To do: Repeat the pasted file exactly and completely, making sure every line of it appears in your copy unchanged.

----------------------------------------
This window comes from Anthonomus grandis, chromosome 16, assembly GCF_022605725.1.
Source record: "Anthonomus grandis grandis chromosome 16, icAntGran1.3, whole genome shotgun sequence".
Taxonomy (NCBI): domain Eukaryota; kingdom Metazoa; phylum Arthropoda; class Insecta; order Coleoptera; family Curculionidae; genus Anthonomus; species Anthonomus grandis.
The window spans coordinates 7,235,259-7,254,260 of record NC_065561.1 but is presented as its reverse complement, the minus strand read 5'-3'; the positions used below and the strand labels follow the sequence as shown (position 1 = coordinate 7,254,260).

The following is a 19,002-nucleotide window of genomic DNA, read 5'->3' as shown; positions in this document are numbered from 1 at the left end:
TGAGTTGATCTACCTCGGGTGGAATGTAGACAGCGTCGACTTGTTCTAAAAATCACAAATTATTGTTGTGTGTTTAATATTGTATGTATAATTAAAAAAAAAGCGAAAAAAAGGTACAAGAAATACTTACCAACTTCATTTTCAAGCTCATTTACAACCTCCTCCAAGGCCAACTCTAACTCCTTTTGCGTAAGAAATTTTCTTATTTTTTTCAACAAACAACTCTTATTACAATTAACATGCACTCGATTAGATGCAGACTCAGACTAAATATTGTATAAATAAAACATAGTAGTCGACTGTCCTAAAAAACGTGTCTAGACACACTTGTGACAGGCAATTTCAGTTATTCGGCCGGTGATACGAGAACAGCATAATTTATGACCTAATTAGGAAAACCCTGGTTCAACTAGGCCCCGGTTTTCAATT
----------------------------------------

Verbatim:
This window comes from Anthonomus grandis, chromosome 16, assembly GCF_022605725.1.
Source record: "Anthonomus grandis grandis chromosome 16, icAntGran1.3, whole genome shotgun sequence".
Taxonomy (NCBI): domain Eukaryota; kingdom Metazoa; phylum Arthropoda; class Insecta; order Coleoptera; family Curculionidae; genus Anthonomus; species Anthonomus grandis.
The window spans coordinates 7,235,259-7,254,260 of record NC_065561.1 but is presented as its reverse complement, the minus strand read 5'-3'; the positions used below and the strand labels follow the sequence as shown (position 1 = coordinate 7,254,260).

The following is a 19,002-nucleotide window of genomic DNA, read 5'->3' as shown; positions in this document are numbered from 1 at the left end:
TGAGTTGATCTACCTCGGGTGGAATGTAGACAGCGTCGACTTGTTCTAAAAATCACAAATTATTGTTGTGTGTTTAATATTGTATGTATAATTAAAAAAAAAGCGAAAAAAAGGTACAAGAAATACTTACCAACTTCATTTTCAAGCTCATTTACAACCTCCTCCAAGGCCAACTCTAACTCCTTTTGCGTAAGAAATTTTCTTATTTTTTTCAACAAACAACTCTTATTACAATTAACATGCACTCGATTAGATGCAGACTCAGACTAAATATTGTATAAATAAAACATAGTAGTCGACTGTCCTAAAAAACGTGTCTAGACACACTTGTGACAGGCAATTTCAGTTATTCGGCCGGTGATACGAGAACAGCATAATTTATGACCTAATTAGGAAAACCCTGGTTCAACTAGGCCCCGGTTTTCAATT